Zac’s Video Story: Master’s of Science in Environmental Sciences & Policy
Zac grew up hiking, camping and fishing and has a great appreciation for the natural world. At UW-Green Bay, he is pursuing a Master of Science in Environmental Sciences and Policy to learn knowledge and skills to make a positive impact in a world that’s constantly changing. He appreciates both sides of the program, which features critical lab experiences and shows how environmental data and information gained can be used to enact real policy changes. Zac’s goal is to save native species and their habitats to create a sustainable future for generations to come.
[Note to reader: this video contains information about the Master’s of Science in Environmental Sciences and Policy]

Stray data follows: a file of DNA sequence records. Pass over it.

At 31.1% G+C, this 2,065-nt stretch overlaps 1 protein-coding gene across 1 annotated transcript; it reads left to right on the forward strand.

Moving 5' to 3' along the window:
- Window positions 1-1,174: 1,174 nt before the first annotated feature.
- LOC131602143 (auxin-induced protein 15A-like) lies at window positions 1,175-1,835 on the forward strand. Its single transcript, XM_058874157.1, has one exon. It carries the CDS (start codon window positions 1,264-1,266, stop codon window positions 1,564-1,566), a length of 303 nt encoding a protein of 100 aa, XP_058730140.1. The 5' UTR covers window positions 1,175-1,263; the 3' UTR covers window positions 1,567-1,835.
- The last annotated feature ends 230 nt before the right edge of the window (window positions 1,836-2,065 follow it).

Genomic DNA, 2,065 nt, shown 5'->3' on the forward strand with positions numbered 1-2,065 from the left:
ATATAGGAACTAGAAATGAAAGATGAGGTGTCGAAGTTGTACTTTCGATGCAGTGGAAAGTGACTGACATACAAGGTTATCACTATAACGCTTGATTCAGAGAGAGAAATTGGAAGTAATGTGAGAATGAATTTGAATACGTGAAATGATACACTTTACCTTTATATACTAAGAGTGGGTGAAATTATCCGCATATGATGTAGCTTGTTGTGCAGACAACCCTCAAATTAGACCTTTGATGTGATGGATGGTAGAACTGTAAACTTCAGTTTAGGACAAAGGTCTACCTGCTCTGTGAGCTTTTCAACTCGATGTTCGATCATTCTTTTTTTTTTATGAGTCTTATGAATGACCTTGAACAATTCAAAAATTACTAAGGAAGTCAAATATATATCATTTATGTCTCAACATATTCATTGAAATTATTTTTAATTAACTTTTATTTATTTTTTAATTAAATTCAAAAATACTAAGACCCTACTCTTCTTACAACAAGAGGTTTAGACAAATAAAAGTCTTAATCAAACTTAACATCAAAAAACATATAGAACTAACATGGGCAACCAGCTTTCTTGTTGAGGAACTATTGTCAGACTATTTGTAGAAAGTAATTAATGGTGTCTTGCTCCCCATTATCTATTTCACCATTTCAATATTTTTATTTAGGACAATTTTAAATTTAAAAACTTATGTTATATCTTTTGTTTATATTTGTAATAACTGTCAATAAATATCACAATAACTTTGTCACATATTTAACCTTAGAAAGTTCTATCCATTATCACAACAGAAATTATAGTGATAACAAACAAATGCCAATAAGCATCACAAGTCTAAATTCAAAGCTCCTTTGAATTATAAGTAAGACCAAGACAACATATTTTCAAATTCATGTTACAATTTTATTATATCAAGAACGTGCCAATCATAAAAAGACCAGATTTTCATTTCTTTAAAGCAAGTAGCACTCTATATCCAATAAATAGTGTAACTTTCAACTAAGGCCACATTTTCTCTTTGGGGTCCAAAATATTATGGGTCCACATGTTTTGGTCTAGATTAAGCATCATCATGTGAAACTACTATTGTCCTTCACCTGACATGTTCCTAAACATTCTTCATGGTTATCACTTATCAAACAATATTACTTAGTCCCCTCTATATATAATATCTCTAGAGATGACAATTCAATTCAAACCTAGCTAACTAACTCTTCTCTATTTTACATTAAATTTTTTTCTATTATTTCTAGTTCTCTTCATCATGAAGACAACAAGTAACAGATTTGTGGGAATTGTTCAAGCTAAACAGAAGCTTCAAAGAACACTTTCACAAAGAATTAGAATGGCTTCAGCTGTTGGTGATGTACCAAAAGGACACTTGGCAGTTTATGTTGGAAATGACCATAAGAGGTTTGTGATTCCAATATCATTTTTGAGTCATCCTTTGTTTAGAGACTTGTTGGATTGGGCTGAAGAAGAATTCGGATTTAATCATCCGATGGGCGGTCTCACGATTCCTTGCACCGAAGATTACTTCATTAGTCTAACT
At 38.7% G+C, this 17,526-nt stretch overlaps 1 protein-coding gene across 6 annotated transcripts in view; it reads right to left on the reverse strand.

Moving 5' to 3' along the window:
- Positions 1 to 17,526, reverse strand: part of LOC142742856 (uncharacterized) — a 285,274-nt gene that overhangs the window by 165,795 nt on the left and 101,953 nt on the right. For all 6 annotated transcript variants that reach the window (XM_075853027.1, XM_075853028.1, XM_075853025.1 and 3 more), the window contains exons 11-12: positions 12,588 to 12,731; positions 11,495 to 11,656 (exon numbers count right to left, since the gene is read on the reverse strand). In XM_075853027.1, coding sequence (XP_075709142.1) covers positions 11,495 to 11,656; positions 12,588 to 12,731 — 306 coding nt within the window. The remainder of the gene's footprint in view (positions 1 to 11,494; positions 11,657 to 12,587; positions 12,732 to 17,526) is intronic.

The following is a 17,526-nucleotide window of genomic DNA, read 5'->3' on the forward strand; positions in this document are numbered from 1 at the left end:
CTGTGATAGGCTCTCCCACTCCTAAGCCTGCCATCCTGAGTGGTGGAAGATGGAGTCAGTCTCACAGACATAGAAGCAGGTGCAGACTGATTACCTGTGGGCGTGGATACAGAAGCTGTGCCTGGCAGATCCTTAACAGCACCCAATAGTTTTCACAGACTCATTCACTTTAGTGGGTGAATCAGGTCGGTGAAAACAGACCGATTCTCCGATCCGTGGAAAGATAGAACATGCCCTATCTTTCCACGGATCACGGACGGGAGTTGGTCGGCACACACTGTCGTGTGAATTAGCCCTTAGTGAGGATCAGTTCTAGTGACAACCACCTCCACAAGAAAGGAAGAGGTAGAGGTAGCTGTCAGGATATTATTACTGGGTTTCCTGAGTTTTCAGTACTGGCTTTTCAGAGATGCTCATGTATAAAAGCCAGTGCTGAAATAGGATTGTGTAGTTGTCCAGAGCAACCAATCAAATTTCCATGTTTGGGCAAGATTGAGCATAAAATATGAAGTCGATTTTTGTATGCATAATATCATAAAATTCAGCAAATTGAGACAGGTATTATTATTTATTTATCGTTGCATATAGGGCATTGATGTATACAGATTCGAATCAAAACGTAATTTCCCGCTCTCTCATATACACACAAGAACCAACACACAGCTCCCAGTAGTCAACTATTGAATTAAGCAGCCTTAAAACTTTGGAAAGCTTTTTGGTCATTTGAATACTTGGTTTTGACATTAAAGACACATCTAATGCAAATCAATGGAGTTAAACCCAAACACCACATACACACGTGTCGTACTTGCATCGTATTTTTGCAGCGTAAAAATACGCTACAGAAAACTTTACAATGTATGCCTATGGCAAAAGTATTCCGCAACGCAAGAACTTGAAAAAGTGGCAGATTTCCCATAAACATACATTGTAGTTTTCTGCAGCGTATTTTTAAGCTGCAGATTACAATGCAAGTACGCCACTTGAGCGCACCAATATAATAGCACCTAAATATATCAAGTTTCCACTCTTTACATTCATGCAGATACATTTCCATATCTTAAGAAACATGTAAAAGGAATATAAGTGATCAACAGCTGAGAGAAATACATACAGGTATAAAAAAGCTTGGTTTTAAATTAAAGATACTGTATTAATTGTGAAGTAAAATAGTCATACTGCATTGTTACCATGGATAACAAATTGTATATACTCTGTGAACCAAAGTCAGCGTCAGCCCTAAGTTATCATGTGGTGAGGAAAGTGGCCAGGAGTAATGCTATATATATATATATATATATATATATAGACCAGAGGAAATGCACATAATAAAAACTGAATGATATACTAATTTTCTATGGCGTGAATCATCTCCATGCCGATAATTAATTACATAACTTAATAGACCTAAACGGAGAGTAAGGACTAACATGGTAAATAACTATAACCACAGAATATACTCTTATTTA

Transcript: I grew up spending a lot of time outside. My family were really into hiking and camping and fishing. I just got this great appreciation for the natural world and growing up it’s something that I knew that I wanted to do. I wanted to do my part in terms of protecting what we have for future generations and getting this degree was a great step in that process of being able to actually make some positive change in a world that’s changing quite a lot. The program I think has been really great. In terms of the the labs I’ve been a part of, Aquatic Invertebrates has been great. Really allows me to get some hands-on experience in terms of learning the minutia of these different critters and when I go out into the field have an idea when I look at a stream and a sample of saying oh this is a pretty healthy stream or maybe a more degraded stream. So, that holistic experience that we get through this lab has been very very helpful. A great part of the graduate student research here is the fact that it’s all interconnected. And I’ve been fortunate enough to to help out with some uh some of the lake Whitefish work going on here and some of the Northern Pike work going on here in Green Bay. Essentially as graduate students were tasked with the research and monitoring design for Aquatic Invertebrates in Wequiock Creek. Doing an active restoration uh we want to get some data that says this is where the creek is now and then after we do our restoration and monitor throughout that process this is how it’s gotten better or how it’s changed over time and I feel like we’re going to make a demonstrable impact on on restoration here on university land is pretty cool. The policy side of the course really takes what we do in terms of our science, figuring out how the data and the information and the conclusions get out of that bubble and then get used by people who actually craft policy. And I think that what I learned here will absolutely help catapult me forward into to where I go next, native fish conservation, working for a natural resource agency but as long as I’m working to conserve native species and their habitats, I’ll that consider that a life well-lived.